Most travellers have bucket lists, and if other travellers’ bucket lists are anything like mine, they are infinitely long. I have come to find that my bucket list has changed in nature over my years of wanting to explore, and in turn have realised there is an art to it.

For reasons which I do not understand, I was stuck in the mentality of ticking countries off of my ‘list’ to then never need to return to them. It doesn’t make any sense, does it? Eight of my family holidays since I was six have been to the same destination, so my wanderlust meant that I felt the need to play catch up.

Based on this preposterous theory of mine, because I went on a school trip to Lake Garda and Venice in Italy when I was nine, Italy was done with. Subsequently, I didn’t care about Rome, Pompeii, Florence or any of the other amazing places in Italy because I had already been to the country. Luckily, however, I have grown out of this ridiculous mindset.

I have three scratch maps in my room; a world map, a cities checklist and a landmark and sights checklist, and as superficial as it is, these maps made me see the light. The cities map details 100 places worth visiting, and funnily enough, there are some countries that are repeated, because there are multiple places in each country worth visiting. Who knew?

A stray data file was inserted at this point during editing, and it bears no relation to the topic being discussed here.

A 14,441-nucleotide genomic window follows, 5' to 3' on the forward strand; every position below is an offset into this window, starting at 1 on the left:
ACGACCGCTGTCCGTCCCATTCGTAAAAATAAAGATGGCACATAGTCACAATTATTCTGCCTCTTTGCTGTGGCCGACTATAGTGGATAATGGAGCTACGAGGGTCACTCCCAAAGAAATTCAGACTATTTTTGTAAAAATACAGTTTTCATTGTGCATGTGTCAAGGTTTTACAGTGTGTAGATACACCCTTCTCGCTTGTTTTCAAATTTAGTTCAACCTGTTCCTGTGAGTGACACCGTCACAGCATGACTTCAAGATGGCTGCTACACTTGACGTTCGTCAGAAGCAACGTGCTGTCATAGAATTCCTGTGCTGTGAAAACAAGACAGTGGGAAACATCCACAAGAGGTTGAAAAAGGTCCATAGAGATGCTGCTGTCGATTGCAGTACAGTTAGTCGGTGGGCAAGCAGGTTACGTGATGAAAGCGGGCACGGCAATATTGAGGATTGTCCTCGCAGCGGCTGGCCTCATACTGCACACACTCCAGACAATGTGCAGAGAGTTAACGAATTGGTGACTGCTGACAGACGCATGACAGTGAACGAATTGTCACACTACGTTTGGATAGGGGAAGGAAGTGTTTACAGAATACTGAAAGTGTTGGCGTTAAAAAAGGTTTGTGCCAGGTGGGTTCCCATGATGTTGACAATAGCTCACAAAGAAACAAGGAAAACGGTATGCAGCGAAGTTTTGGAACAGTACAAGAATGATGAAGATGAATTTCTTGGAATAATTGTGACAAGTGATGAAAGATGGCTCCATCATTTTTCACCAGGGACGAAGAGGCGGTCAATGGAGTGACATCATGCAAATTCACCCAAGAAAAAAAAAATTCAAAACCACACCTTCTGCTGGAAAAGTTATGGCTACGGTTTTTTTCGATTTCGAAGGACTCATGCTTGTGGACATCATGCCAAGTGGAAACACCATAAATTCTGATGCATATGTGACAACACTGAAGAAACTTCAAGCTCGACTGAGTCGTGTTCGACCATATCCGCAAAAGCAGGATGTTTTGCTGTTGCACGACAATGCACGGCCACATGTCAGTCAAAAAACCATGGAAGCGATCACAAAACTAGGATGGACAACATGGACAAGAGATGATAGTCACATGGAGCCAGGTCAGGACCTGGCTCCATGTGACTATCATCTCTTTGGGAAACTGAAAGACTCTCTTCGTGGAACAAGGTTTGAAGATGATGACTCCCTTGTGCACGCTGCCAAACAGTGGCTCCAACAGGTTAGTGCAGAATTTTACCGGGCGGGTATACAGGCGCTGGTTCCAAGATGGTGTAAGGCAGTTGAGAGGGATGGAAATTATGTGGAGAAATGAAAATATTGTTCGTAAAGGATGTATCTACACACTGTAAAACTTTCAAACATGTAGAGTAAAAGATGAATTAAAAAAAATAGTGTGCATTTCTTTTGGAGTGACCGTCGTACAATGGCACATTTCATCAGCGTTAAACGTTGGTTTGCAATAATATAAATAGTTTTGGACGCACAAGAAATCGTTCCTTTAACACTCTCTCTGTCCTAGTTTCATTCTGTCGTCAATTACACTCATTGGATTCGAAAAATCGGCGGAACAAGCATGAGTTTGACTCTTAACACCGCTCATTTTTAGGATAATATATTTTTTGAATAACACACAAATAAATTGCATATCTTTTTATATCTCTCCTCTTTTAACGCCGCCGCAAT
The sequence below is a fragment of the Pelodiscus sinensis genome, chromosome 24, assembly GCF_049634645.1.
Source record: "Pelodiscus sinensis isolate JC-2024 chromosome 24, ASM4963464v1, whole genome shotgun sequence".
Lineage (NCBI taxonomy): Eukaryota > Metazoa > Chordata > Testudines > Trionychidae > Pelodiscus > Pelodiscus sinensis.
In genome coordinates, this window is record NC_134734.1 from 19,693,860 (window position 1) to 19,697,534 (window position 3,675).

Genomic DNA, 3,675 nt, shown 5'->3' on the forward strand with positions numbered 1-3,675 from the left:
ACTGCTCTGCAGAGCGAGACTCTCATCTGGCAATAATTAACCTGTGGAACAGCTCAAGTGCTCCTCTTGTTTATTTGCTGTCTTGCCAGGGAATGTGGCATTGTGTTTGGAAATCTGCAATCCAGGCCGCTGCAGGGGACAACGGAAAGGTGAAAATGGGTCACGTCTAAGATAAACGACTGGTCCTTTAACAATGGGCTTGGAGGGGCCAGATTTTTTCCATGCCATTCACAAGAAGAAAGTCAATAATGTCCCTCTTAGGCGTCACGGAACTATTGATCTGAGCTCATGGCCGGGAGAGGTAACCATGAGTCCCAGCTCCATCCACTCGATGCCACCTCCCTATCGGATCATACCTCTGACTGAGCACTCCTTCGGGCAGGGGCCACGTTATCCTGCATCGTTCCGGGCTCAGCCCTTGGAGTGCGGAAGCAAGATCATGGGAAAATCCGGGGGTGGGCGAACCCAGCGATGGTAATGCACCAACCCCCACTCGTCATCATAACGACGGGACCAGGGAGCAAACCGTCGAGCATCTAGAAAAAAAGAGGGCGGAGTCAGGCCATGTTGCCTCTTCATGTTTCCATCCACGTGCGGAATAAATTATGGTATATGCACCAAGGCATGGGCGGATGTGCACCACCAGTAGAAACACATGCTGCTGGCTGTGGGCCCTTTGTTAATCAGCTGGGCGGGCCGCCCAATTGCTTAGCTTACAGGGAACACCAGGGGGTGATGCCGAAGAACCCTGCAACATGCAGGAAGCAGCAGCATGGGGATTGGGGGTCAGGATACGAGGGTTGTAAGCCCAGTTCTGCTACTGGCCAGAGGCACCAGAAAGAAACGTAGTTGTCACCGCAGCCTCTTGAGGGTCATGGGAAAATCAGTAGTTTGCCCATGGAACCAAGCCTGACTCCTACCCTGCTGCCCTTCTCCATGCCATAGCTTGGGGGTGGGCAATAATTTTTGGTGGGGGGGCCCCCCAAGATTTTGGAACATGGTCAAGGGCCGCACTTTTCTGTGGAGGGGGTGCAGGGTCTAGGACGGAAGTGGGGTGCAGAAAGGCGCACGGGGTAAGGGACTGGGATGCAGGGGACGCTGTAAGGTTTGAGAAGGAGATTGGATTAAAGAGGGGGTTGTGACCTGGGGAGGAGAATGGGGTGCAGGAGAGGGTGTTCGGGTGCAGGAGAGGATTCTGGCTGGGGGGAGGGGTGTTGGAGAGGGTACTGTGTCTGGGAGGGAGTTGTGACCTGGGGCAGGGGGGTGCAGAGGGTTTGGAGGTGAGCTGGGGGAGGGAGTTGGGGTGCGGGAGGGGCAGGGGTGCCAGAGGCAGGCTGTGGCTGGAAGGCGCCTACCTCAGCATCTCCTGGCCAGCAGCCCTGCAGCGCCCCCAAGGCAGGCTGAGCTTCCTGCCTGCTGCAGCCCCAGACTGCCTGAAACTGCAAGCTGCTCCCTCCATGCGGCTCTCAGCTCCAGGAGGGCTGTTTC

So, that leads to the question at hand. What is the best type of bucket list to keep? The definition of ‘best’, of course, is arbitrary, but in my opinion, any list that prevents a broad box-ticking mentality from emerging can be considered effective. Basically, a deconstructed bucket list which transcends countries or regions. Categorise it instead by landmarks, cities, activities or types of travel, or alternatively, a mix of all of the above, like mine.

The things that are at the top of my bucket lists are to climb Mount Kilimanjaro, spend time in Rio de Janeiro, complete a European road trip and see Machu Picchu. I would rather have a longer and more specific bucket list that details all the exciting things I would be doing around the world, over simply listing the countries. My bucket list above is much more interesting than ‘Tanzania, Brazil, Europe, Peru’ and so on.

As an avid traveller, my bucket list is quite lengthy, and I am always adding to it. Breaking it down even further means it is longer and more stacked with exciting potential trips, which I am certainly not complaining about. If you haven’t got a bucket list, use my advice and start one! Sorry in advance for any crippling wanderlust you may experience as a result.